Our first time to Mt Rainier National Park, we are staying at the SunTides RV Park in Yakima for a week, July 8-15, in order to spend quality time in the Park. Mt Rainier (14,410 ft) stands as an icon in the Washington landscape, viewed from miles away. Our first day we drove to Paradise, the most popular area in the Park, to the Paradise Jackson Visitor Center, completed in 1966, it was so cold when we arrived at an elevation of 5,400 ft, and the mountain was in the clouds. We went to the Guide House where we obtained our permits for our 2-night backpacking trip. This is also where you get permits for climbing Mt Rainier, and there were some people getting theirs. From here you hike up to Camp Muir (10,188 ft) and the next day leaving very early you can summit Mt Rainier. That will be another trip for us! We had lunch in the historic Paradise Inn, opened in July 1917, and in 1920 a 104-room wing was added called the annex, to accommodate the increased demand for lodging. Over the years Paradise Inn remains in its grand old state, barely changed from the 1920’s. After spending most of the day at Paradise we drove to White River Campground where we spent the night before starting our backpacking trip. Click on thumbnail to view images
We left White River Campground early and drove to the trailhead, where we parked near the Fryingpan Creek bridge and started the 12 mile RT hike on the Wonderland Trail to Panhandle Gap. The weather was still overcast, but not raining, and we still hadn’t been able to see Mt Rainier, since we arrived in the Park. The trail started in dense old-growth forest at 3,900 ft and almost level, which is nice to get warmed up. Then it crosses a few small streams and gradually becomes steeper, with beautiful wildflowers along the way. We came to the crossing at Fryingpan Creek over a sturdy log with a flattened top and a railing for support. We paused to take in the the milky, gritty glacial water, and the view upstream where part of the mountain is visible. Arriving at Summerland, after climbing 2,000 ft in 4.5 miles, we found our campsite, and set up our tent hoping to get a view of Mt Rainier in the morning. We found the group shelter to eat dinner in as it started to rain. Click on thumbnail to view images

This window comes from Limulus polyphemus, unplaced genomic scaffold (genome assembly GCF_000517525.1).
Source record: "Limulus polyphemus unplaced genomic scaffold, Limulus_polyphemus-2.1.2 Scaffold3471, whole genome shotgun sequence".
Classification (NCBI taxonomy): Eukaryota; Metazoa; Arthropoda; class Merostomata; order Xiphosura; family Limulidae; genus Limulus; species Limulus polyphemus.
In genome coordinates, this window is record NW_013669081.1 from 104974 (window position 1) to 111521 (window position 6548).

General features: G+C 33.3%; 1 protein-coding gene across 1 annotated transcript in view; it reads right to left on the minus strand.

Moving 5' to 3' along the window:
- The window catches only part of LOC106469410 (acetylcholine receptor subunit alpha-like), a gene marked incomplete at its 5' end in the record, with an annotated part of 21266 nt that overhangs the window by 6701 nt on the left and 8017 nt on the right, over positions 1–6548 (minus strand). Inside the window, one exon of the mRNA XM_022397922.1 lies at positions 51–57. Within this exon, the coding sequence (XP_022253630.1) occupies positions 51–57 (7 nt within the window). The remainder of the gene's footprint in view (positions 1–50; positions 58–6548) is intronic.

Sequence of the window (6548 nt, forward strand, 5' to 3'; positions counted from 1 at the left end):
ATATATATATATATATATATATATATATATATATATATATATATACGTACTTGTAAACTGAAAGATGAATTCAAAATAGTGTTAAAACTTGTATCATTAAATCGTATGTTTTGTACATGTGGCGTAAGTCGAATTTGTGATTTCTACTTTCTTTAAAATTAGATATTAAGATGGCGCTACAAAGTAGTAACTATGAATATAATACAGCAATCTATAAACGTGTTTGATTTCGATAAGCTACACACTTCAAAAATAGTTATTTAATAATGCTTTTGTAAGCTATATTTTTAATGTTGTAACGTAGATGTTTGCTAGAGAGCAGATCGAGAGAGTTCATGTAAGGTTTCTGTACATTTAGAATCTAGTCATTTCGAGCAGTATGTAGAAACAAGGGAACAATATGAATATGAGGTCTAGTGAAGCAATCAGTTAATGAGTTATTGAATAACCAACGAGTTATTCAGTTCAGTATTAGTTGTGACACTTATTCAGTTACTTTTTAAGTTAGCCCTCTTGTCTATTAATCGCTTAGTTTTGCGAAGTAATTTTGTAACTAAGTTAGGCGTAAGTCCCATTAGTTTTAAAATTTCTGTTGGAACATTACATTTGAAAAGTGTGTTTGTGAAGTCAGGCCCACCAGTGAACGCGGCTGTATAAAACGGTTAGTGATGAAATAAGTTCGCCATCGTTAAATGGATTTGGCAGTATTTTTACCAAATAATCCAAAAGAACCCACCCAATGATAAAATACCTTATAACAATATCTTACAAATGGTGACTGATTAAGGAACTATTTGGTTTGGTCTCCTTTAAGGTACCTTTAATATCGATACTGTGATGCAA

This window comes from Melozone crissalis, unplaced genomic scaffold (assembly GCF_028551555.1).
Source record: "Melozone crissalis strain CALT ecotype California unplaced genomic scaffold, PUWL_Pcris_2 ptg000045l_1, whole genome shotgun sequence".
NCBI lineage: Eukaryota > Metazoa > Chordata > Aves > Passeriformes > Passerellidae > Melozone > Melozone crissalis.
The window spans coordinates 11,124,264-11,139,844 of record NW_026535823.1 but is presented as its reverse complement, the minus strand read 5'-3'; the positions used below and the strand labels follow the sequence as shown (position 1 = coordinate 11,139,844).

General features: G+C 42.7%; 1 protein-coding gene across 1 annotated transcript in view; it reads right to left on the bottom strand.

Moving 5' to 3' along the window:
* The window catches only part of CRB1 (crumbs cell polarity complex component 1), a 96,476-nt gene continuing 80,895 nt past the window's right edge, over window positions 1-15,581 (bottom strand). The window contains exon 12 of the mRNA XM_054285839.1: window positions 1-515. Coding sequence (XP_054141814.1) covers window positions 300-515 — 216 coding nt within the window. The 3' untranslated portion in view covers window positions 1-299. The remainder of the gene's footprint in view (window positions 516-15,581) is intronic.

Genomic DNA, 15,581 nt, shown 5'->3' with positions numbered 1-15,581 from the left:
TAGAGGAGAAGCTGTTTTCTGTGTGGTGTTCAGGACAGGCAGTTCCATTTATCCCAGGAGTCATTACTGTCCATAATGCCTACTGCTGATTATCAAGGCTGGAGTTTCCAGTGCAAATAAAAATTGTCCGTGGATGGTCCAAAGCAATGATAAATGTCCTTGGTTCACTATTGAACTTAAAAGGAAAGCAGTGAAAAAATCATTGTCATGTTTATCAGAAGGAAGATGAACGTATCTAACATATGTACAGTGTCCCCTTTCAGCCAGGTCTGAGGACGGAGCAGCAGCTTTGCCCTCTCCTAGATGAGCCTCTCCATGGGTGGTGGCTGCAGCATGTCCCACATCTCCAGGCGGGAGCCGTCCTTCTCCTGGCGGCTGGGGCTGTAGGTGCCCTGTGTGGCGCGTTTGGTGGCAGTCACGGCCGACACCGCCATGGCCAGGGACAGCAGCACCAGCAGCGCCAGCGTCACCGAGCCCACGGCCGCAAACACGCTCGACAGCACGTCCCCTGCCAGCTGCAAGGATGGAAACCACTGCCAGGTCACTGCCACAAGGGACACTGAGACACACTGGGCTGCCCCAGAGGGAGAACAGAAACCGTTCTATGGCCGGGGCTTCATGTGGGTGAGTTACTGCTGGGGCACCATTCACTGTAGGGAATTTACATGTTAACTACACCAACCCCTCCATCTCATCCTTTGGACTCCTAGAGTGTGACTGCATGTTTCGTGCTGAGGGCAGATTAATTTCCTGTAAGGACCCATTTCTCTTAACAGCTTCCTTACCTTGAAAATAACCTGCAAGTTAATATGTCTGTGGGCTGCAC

So happy waking up to a beautiful view of Mt Rainier from our tent, in the morning light, and the sun shining brightly. But Panhandle Gap beckons, another 1.5 miles along and 900 feet higher. Once we hiked pass the grassy meadows and started up onto the rocky moraine the snow was deep and we took our time walking along the snow covered trail. As we ascended, the clouds cleared and the views of Mt Rainier were spectacular. On the final approach to the gap there is a short steep snowy section and the traverse required some care, but the trekking poles were helpful. We finally stepped out onto the top of the gap, the view to the south is amazing, of Goat Rocks and Mount Adams. As we sat and enjoyed the views we spotted a herd of goats in the distance on the snowy slopes of the Wonderland Trail. It was time to turn-around and descend back to Summerland, glissading down the snow covered trail was the fastest way to get back. This hike just wetted our appetites to come back and do the entire Wonderland Trail, 93 miles in length.